A return to time zone troubles

A few months ago I wrote, see "Time zone troubles", about the problems my hitchhike statistics programs had with rides that span multiple time zones, and ended that entry with a paragraph starting with "I'll probably figure something out." and a "To be continued, someday…"

And that someday suddenly came to me today, 2 February 2020 (a palindromic date, 20200202), just after midnight. I had added some tracing code to the PL/I version of the program running on z/OS, and looking at the output of that code, the solution of the problem hit me like a ton of bricks, and I really don't know why it didn't occur to me earlier. Then again, it took me ages to get to a "Distance in a 24-hour period" table that actually was a "Distance in a calendar day" table, and looking back on solving that one also makes me remember the ton of bricks that hit me on that occasion.

OK, so you have a ride, like ride 3 of trip 223, that spans multiple days, crosses several borders, and one of those border crossings, from Lithuania to Poland involves moving into a different time zone. The input for lift for this ride is encoded, omitting many irrelevant other fields, as

Day Distance Time Type Cnty Split dTime aTime Date
1 # 2077.0 18.57 - * 10.02
2 1 1446.0 13.00 - # 2019-06-30
3 2 631.0 5.57 - # 6.22 2019-07-01
4 1a 95.5 0.59 - LT *
5 1b 856.0 7.42 - PL *
6 1c 932.5 8.25 - D *
7 2d 84.1 0.52 - B *
8 2e 108.9 0.59 - NL *
9 ! 1 !B LT ! 11.01 10-01
10 ! 5 !B PL ! 18.35
11 !12 !B D ! 4.31
12 !13 !B B ! 5.23

A full explanation for every column can be found by clicking on the headers, but here are some short explanatory notes per row:

Row 1
Row 2
Row 3
Rows 4, 5, 6, 7, and 8
Rows 9, 10, 11, and 12

With the above in mind, lift creates two "distance/time" lines, one for dates, which would look like

+---- Day 1 ----+---- Day 2 ----+
|               |               |
+-- D: 0.0      +-- D: 1446.0   +-- D: 631.0
|               |               |
+-- T: 10:02    +-- T:  0:00    +-- T:  6:22

and one for countries, which would look like

+----- LT -----+----- PL -----+----- D -----+----- B -----+----- NL -----+
|              |              |             |             |              |
+-- D: 0.0     +-- D: 95.5    +-- D: 856.0  +-- D: 932.5  +-- D: 84.1    +-- D: 108.9
|              |              |             |             |              |
+-- T: 10:02   +-- T: 10:01   +-- T: 18:35  +-- T:  4:31  +-- T:  5:23   +-- T:  6:22

and by judiciously shifting these line alongside each other, we create a unified line that looks like

+- Day 1 - LT -+- Day 1 - PL -+- Day 1 - D -+- Day 2 - D -+- Day 2 - B -+- Day 2 - NL -+
|              |              |             |             |             |              |
+-- D: 0.0     +-- D: 95.5    +-- D: 856.0  +-- D: 494.5  +-- D: 438.0  +-- D: 84.1    +-- D: 108.9
|              |              |             |             |             |              |
+-- T: 10:02   +-- T: 10:01   +-- T: 18:35  +-- T:  0:00  +-- T:  4:31  +-- T:  5:23   +-- T:  6:22

Merging all these "per-ride" "time/distance" lines into a long "per trip" line gives us all we need to scan for 24-hour periods, just jumping from timestamp to timestamp, making sure that the difference between two timestamps never exceed 1,440 minutes. (Note that the actual timestamps also contain the date converted to a JDN, which is then multiplied by 1,440)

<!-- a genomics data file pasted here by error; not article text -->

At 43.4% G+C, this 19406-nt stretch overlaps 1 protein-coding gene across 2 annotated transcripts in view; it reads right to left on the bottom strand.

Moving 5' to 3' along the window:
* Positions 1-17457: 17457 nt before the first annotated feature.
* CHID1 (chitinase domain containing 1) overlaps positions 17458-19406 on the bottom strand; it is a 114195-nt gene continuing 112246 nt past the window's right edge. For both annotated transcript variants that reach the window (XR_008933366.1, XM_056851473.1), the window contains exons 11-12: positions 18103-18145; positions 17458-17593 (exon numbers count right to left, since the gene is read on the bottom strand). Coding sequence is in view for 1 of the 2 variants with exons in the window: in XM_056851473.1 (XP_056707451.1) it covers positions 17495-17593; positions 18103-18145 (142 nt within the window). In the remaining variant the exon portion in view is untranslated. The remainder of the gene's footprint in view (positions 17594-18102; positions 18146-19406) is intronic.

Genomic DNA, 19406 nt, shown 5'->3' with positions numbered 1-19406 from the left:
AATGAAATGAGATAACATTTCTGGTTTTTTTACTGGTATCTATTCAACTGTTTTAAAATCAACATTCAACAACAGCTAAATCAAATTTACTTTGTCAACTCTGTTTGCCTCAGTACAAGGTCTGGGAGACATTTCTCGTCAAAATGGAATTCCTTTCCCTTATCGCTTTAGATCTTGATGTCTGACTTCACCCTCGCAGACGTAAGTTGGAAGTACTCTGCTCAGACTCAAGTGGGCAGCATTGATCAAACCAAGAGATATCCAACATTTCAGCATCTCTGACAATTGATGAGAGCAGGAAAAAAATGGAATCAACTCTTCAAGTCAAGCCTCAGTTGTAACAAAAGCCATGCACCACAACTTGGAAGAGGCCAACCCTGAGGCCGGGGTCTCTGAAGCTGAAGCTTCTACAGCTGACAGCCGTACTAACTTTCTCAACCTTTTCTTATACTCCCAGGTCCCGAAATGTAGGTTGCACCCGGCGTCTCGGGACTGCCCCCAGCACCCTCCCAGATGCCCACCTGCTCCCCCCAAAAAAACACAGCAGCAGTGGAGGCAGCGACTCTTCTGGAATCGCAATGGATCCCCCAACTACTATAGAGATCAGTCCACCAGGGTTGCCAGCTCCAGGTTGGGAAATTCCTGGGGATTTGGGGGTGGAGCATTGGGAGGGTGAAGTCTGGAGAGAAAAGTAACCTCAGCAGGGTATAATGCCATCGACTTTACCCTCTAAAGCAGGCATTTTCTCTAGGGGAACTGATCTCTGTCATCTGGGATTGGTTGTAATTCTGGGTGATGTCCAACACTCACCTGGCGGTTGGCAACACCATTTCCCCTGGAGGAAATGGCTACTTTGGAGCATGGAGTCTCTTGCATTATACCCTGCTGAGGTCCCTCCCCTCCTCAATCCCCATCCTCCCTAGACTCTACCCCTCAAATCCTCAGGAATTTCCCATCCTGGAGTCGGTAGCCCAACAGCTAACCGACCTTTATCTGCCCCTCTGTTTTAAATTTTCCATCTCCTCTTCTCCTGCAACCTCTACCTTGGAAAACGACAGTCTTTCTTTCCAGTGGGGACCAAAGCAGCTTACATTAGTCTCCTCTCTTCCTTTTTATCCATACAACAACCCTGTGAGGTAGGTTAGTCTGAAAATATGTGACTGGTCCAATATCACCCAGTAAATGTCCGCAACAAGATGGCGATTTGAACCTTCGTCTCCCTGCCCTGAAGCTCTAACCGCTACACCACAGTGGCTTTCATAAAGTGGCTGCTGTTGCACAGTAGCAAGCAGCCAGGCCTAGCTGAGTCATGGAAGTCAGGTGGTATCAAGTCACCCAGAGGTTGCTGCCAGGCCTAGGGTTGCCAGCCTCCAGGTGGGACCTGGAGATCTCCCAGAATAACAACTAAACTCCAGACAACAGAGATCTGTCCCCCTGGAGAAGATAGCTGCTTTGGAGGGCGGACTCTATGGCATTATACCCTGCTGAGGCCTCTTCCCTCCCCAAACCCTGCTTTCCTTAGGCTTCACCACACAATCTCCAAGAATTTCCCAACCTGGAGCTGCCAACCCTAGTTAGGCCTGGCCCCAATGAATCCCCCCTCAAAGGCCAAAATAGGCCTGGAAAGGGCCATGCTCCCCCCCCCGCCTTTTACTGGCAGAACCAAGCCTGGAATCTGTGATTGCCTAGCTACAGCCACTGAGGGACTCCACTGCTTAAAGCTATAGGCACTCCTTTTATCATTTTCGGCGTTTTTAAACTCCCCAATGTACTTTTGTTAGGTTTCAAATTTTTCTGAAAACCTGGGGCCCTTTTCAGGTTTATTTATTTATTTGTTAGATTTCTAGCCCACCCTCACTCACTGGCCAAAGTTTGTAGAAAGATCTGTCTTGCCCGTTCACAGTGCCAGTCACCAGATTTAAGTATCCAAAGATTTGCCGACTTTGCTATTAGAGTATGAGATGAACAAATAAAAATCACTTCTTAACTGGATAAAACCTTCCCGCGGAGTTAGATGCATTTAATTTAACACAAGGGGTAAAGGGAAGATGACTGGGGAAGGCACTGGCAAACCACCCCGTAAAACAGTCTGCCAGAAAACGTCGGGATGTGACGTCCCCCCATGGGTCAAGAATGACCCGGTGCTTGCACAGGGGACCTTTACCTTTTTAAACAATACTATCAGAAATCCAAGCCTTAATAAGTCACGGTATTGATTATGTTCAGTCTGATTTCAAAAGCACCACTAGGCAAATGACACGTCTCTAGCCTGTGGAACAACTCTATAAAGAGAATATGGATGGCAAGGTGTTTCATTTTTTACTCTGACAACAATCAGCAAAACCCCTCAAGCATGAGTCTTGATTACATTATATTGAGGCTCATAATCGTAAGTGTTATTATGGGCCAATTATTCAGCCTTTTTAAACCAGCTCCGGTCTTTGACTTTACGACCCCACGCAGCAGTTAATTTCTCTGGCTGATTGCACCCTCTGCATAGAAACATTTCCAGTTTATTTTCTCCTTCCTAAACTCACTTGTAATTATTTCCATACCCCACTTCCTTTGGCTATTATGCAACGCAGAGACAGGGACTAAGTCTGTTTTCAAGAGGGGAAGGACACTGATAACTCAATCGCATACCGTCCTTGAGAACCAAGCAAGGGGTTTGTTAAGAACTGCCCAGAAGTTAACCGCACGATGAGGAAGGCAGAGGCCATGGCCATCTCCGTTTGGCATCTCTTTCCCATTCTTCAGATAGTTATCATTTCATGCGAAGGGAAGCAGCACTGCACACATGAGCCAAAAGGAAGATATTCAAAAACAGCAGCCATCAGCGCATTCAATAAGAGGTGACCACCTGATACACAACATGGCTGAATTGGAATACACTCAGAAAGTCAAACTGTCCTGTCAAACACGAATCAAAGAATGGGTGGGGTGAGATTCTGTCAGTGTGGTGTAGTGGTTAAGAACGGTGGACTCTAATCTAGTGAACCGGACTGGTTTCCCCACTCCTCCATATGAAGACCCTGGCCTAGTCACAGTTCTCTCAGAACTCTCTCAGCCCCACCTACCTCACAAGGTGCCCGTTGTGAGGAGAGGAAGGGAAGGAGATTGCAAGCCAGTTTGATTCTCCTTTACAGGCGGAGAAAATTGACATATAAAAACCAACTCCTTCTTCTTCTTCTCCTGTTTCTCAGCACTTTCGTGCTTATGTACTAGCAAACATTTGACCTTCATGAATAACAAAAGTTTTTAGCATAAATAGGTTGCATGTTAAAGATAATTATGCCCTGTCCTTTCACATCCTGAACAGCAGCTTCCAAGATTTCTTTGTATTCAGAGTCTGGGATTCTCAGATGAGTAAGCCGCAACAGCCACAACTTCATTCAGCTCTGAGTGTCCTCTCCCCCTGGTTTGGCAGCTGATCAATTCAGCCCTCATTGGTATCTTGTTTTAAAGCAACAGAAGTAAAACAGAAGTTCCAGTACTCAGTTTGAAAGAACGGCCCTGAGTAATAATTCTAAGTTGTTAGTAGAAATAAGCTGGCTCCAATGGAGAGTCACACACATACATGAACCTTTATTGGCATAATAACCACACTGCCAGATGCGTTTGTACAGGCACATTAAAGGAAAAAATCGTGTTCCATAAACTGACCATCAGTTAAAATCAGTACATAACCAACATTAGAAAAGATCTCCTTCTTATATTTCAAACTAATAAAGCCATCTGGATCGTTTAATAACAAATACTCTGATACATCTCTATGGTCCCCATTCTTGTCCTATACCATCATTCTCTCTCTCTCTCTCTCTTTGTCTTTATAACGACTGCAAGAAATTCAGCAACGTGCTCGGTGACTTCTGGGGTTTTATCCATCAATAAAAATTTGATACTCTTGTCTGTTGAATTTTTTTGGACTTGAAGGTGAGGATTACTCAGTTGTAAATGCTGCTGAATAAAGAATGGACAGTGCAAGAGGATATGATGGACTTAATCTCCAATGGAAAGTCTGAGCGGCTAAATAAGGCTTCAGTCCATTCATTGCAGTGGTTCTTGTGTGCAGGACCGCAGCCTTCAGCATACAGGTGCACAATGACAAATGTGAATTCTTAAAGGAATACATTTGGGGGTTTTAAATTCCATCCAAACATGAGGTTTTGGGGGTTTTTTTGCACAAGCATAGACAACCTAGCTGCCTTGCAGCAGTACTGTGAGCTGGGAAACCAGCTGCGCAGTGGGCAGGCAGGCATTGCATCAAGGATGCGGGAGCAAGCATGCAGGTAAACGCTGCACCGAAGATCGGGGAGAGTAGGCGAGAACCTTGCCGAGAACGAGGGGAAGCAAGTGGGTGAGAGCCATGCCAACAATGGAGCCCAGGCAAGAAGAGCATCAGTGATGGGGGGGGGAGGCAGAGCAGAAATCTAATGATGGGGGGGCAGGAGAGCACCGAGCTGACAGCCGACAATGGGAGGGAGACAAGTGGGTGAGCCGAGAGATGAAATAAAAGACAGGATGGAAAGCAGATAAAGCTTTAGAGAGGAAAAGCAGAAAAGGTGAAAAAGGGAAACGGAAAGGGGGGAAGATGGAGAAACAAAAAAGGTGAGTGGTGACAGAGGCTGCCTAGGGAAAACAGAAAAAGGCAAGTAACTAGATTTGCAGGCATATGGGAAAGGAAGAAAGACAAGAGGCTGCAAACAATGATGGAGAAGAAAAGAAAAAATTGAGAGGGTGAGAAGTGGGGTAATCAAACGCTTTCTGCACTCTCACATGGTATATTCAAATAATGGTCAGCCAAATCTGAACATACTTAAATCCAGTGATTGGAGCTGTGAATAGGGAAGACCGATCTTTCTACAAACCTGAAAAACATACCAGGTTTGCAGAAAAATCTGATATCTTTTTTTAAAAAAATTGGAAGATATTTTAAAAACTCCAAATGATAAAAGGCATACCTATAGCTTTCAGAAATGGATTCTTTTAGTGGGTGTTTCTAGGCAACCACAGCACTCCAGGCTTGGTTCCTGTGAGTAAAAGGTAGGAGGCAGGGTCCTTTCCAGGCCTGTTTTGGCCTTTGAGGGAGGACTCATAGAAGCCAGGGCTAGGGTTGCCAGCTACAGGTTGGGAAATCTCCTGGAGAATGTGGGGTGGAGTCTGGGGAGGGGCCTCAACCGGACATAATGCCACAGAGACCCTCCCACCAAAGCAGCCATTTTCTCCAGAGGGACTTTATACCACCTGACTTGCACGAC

And that's where the problem arose…

Just looking at the above segment, one might erroneously assume, and that's what Prino had been doing ever since he created this procedure, that this ride, starting at 10:02 and ending at 6:22 the next day, took 20:20 of elapsed time. Combine this segment with the ones for the previous rides,

223/1

+- Day 1 - NL -+
|              |
+-- D: 0.0     +-- D: 25.2
|              |
+-- T:  7:50   +-- T:  8.03

223/2

+- Day 1 - LT -+
|              |
+-- D: 0.0     +-- D: 64.0
|              |
+-- T:  8:12   +-- T:  9:09

and next rides,

223/4

+- Day 2 - NL -+
|              |
+-- D: 0.0     +-- D: 34.0
|              |
+-- T:  6:42   +-- T:  6.58

223/5

+- Day 2 - NL -+- Day 2 - BL -+
|              |              |
+-- D: 0.0     +-- D: 17.9    +-- D: 86.1
|              |              |
+-- T:  7:10   +-- T:  7:21   +-- T:  8:45

and it looks like the combined segment, from 223/1 (7:50) to 225/5 (7:21) is less than 24 hours (23:31), and adds up to 2,218.1 km, and that's what lift has been telling me, not just for this entry, but for another nearly 200(!) similar ones.

Now I did know that the problem existed, having manually checked some periods close to 24 hours, and going in a westerly direction, from Lithuania to Belgium, which extends the day by one hour, and finding that 23:xx was actually 24:xx, but I never managed to find a workable solution.

Yes, it's possible to convert times to UTC, but then you also have to be prepared to change dates, and I tried on many occasions, without ever getting the code to work.

And then came this early morning…

I added a "put data(split_list);" statement to LIFT#NEW on z/OS, and when I looked at the resulting printout, I suddenly realized that every split only contains data for one country, in other words the "Day 1 - LT" split above contains the country, LT, the distance for LT, 95.5 km, and starting and ending time of that particular segment, 10:02 and 11:01, and it should be blatantly obvious that those times can without any trouble be duplicated into UTC based copies, and when those UTC base times are used, the, as mentioned before, really big problem has turned into an ex-problem. The effort reuired? Ten additional lines of PL/I, and two altered statements. Wow!

I'm a happy bunny!

Last updated on 7 Febuary 2020 (Changed round-robin forward link)


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